The Revolution matters in American politics; matters in ways that are perhaps inexplicable to most Europeans. In matters as diverse (and as modern) as healthcare reform, religion in politics, and race relations you often hear the questions, “But what would Jefferson/Washington/Franklin do”? (If the issue concerns finance, it’s usually Hamilton to whom we turn.) So their ideas—and perhaps just as importantly—how we see them, matters.
There is a good reason for that. The Founders crafted a government that was based on reason and a belief that honorable men would, in the end, be the rulers of this new nation. Enlightenment values—honor, belief in reason. And the Founders based the Constitution on our, their descendants’ reason, despite the fact that they were all too aware of people’s passions. How could they not be?
Afraid of centralized power, afraid small states would dominate big states and vice versa, afraid to confront slavery, afraid that people’s unreasoning passions would overwhelm a not-yet created government. And how could they not be afraid? For not only had they themselves waged a Revolution, seen another Revolution (the French) play out in front of their eyes as it were, but their very language was imbued with the language of passions. For, as Albert Hirschman demonstrates, what we now call our own interests (or self-enlightened interests)—words that sound wonderfully objective, rational and cool-headed, were in the seventeenth and eighteenth century called “passions” or even the “sin of avarice.” The Founders, who Gordon Wood argues convincingly were perhaps the last American aristocracy, had no reason to trust the common people’s passions. And many of them did not.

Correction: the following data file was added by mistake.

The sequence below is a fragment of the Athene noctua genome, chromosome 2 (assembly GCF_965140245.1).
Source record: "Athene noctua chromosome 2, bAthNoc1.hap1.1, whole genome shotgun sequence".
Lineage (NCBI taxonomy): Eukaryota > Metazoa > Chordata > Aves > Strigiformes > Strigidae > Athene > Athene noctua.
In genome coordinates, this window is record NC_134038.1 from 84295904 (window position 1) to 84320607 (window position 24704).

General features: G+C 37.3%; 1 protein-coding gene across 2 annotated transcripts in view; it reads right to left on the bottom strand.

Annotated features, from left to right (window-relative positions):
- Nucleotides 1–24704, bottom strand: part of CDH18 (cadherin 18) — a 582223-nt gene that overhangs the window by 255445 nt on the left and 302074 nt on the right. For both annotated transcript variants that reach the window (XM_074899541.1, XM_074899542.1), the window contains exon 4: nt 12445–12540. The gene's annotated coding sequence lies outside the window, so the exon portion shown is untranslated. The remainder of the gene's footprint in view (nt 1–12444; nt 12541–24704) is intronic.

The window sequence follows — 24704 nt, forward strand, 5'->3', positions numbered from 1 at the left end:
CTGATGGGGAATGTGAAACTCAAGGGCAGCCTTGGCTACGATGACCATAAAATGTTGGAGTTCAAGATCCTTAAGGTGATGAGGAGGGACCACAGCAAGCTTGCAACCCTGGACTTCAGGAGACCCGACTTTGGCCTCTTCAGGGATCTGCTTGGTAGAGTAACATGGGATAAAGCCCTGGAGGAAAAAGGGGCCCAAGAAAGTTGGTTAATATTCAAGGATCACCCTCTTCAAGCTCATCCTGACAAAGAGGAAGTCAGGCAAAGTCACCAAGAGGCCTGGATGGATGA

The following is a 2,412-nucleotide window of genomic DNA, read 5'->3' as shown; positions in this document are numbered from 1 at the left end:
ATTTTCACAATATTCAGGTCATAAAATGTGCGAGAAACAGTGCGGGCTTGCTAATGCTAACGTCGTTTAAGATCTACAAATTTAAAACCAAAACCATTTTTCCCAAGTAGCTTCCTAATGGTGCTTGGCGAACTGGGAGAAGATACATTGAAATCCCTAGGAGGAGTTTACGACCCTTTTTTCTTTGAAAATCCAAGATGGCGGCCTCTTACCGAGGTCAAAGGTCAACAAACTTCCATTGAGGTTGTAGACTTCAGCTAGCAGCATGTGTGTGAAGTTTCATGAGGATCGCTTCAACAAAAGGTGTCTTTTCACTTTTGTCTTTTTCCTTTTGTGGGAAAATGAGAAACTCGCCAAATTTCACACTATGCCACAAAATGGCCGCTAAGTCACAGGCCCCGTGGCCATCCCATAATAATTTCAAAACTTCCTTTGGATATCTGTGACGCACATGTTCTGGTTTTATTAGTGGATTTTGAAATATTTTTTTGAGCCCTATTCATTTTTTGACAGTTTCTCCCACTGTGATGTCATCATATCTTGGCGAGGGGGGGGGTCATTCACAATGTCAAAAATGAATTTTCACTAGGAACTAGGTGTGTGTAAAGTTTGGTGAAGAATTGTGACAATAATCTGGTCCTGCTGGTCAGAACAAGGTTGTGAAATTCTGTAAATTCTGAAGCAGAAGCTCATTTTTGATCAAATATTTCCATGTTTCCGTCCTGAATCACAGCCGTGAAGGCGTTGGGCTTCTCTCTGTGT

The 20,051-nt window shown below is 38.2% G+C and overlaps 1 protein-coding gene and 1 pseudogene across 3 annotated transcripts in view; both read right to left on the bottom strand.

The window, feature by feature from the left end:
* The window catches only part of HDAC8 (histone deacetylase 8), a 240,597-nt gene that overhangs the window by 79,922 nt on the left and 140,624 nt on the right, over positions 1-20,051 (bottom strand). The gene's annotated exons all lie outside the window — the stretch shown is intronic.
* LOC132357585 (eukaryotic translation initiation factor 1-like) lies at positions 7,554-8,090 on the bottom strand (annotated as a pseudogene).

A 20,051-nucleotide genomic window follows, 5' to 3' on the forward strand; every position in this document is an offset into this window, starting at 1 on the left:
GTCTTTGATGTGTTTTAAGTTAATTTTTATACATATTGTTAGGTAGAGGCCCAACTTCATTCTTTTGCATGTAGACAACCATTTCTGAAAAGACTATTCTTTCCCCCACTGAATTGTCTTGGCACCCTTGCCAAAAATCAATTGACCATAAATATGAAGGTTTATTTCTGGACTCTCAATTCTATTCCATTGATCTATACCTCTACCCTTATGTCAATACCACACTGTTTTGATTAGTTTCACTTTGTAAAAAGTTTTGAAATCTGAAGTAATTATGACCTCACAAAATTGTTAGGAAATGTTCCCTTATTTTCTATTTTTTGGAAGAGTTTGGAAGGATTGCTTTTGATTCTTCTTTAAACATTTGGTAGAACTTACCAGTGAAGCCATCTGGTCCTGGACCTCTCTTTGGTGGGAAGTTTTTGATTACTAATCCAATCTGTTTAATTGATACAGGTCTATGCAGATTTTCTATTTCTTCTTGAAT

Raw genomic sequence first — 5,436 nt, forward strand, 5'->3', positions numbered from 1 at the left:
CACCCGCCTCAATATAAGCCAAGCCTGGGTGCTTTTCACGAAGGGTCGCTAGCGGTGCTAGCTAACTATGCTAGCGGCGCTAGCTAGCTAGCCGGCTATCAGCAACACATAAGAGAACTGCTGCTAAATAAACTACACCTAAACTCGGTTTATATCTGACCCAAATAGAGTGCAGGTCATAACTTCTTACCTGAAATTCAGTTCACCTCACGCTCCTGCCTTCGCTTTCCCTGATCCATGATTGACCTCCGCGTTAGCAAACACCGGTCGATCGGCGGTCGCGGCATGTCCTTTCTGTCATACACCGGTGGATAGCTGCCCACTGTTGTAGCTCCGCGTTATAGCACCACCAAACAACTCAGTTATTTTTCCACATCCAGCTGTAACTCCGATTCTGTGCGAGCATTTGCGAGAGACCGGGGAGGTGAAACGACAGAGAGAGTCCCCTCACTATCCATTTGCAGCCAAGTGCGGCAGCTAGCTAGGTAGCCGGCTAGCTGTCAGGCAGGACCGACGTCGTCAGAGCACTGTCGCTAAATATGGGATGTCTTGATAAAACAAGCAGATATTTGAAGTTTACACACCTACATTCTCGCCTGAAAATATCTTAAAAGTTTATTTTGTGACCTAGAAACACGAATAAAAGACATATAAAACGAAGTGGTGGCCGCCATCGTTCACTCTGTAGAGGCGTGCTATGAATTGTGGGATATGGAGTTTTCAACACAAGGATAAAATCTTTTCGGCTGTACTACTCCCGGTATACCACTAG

In fact, as Joanne Freeman in her lectures points out Alexander Hamilton argued for six hours in Philadelphia for a national government that would remove the common man from power as much as possible. Now, Hamilton may be an extreme case but Jefferson, the Founder we perhaps most associate with democracy—at least for white males, assumed that the government would always be in the hands of the “natural aristocracy.” In other words, he assumed that the common man—for all his faults—would just naturally select people like himself to run things. Small wonder then that Jefferson, like most Founders who lived as long as he, was so pessimistic about the state of the United States government and its people. For the common man did not chooses people like Jefferson to run things. They chose, instead, common men; people imbued with passions, knowing full well that those people would look out for their interests. Indeed, as Gordon Wood demonstrates men were often chosen because the electorate assumed that they would look out for their own interests and, in the process, look out for their as well.
The Founders had thought to create a republic but created a democracy. But they did it not simply by writing a document—a brilliant framework though I think it to be. Perhaps even more importantly, they did it by their example. When George Washington resigned as general from the Continental Army and went back to Mount Vernon, he showed his countrymen—indeed, some would say the world—that the best way to have and keep power it to give it away. No-one had tried that before Washington. No-one had trusted people that much. But he did and it worked and some of our best leaders are doing it to this day.
And that’s not the only way in which the Founders’ example has shaped our nation and our politics. Gordon Woods records, for example, that Alexander Hamilton often had to stop his political career to “see to his affairs.” Remember this was a time when gentlemen were not supposed to get financial rewards for their public service and, indeed, British MPs would not get a salary until 1911. By this example, men of modest means showed us that government service is supposed to be a burden and that men of modest means could still serve.
Thus, even though government servants do draw a salary these days, it is, according to most studies, 11 to 12 percent less than comparable private sector pay. This is quite different from the situation in Europe where public sector salaries, according to an EU report, outpace private sector salaries.
So by their framework of government and by their example, the Founders helped create a government and society that was democratic, fearful of government, having expectations of the public sector that are unique, and a government in which everyone can participate.
So there is a good reason to look to the Founders. They after all started us on this journey to a more perfect union.